Gates to Heian-kyo

Question raised by: Karl Friday

Discussants: Andrew Goble, Matthew Stavros, Bill Higginson, Barbara Nostrand, David Pollack

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Date: Tue, 13 Nov 2001 17:55:03 -0500
From: Karl Friday
Subject: Gates to Heian-kyo

An acquaintance working on a novel recently asked me about the following:

Would the Tokaido leave from the Rasho gate or at the (I think it would be) Sanjo gate? I know the Rashomon is the "official" gate, where foreign deputations would arrive, so that they could get the full effect of the main road and the Vermilion Sparrow gate. But it looks as though the gate which links directly to the Tokaido is on the east side of Heian. Another possibility is that the Tokaido snaked around to the south of the capital and entered at the Rashomon; but that almost everyone entered at the east via an unofficial but universally used shortcut.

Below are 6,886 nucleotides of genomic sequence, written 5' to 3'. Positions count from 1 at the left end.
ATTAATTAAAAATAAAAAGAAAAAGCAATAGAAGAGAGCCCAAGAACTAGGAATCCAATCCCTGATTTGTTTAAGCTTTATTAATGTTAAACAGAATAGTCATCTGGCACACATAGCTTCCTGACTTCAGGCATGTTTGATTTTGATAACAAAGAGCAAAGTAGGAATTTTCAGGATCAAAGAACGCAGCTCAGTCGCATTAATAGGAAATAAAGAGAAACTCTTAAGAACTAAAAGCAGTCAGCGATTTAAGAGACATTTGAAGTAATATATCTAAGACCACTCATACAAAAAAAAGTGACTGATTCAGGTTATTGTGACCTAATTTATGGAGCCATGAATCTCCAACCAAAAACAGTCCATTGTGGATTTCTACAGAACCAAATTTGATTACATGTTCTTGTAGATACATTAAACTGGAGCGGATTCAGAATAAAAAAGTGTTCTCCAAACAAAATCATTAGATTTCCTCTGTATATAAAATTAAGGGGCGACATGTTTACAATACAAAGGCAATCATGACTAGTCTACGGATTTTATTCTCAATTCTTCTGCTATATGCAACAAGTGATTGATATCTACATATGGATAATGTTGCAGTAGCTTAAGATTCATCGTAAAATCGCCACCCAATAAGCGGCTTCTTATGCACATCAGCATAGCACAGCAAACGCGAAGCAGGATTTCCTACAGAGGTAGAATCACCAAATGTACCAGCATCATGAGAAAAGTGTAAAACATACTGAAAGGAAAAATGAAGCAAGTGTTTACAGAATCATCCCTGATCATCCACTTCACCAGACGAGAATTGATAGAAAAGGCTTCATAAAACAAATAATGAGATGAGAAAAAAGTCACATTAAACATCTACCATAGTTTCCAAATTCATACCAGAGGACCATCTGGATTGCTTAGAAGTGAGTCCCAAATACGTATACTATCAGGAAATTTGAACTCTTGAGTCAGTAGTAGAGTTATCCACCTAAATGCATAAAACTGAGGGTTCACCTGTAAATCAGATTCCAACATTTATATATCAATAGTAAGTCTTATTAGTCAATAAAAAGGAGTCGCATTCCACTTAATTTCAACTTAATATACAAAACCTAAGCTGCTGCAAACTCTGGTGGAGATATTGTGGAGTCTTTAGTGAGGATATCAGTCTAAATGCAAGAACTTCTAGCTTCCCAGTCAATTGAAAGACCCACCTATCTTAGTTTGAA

Can anyone help her out?


Date: Tue, 13 Nov 2001 16:22:15 -0800
From: Andrew Goble

Until Tokugawa the Tokaido came into the capital close to Kiyomizu. In Tokugawa the entrance was changed to route people from Yamashina, through the now-Keage, and coming out on Sanjo.

I imagine that Tokaido or whatever preceded it as a road didn't even go to Rashomon (likewise for any roads and "entrances" to north and west).

Hope this helps.

Andrew Goble

Date: Tue, 13 Nov 2001 19:27:49 -0500
From: Matthew Stavros

It is questionable as to whether the Rasho gate (properly: "Rajo")was actually ever completed. The Chitei-ki (circa 982) makes only passing reference to it, and even then does so only to define where it was (past tense) that the great Suzaku road ended in the south.The Rajo gate, or the Rajo itself (mound of earth that is said to have surrounded the capital) is not mentioned even once in the entire Heian-ibun.

Recent excavations have uncovered the remains of embedded oxcart tracks at the location where the Rajo gate was suspected to have stood but that does not necessarily prove a gate existed there.

My sense is that a Rajo gate was in fact completed, however, due to the factthat the southern entrance of the capital was hardly ever used, it quickly fell into disrepair and soon disappeared.